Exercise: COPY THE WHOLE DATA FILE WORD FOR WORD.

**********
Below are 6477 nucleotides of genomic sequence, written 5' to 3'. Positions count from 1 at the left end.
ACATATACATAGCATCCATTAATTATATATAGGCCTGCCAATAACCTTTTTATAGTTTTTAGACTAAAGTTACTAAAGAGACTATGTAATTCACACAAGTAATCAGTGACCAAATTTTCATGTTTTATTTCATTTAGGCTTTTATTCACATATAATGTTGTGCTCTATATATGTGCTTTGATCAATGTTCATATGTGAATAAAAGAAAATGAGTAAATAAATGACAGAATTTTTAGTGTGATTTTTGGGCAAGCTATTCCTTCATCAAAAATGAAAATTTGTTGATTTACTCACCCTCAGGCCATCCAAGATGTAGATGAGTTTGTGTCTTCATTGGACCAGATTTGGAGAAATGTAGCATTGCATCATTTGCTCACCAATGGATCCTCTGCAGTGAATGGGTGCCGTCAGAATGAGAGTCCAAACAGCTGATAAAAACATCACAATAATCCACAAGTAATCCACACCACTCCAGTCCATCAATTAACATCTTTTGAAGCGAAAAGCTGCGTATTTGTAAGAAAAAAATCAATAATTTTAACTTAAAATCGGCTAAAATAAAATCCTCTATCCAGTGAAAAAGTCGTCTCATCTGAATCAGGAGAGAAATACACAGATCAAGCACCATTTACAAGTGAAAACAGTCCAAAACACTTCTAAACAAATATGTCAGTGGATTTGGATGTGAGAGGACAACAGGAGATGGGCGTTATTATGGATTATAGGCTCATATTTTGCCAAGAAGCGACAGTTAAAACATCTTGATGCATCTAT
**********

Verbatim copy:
Below are 6477 nucleotides of genomic sequence, written 5' to 3'. Positions count from 1 at the left end.
ACATATACATAGCATCCATTAATTATATATAGGCCTGCCAATAACCTTTTTATAGTTTTTAGACTAAAGTTACTAAAGAGACTATGTAATTCACACAAGTAATCAGTGACCAAATTTTCATGTTTTATTTCATTTAGGCTTTTATTCACATATAATGTTGTGCTCTATATATGTGCTTTGATCAATGTTCATATGTGAATAAAAGAAAATGAGTAAATAAATGACAGAATTTTTAGTGTGATTTTTGGGCAAGCTATTCCTTCATCAAAAATGAAAATTTGTTGATTTACTCACCCTCAGGCCATCCAAGATGTAGATGAGTTTGTGTCTTCATTGGACCAGATTTGGAGAAATGTAGCATTGCATCATTTGCTCACCAATGGATCCTCTGCAGTGAATGGGTGCCGTCAGAATGAGAGTCCAAACAGCTGATAAAAACATCACAATAATCCACAAGTAATCCACACCACTCCAGTCCATCAATTAACATCTTTTGAAGCGAAAAGCTGCGTATTTGTAAGAAAAAAATCAATAATTTTAACTTAAAATCGGCTAAAATAAAATCCTCTATCCAGTGAAAAAGTCGTCTCATCTGAATCAGGAGAGAAATACACAGATCAAGCACCATTTACAAGTGAAAACAGTCCAAAACACTTCTAAACAAATATGTCAGTGGATTTGGATGTGAGAGGACAACAGGAGATGGGCGTTATTATGGATTATAGGCTCATATTTTGCCAAGAAGCGACAGTTAAAACATCTTGATGCATCTAT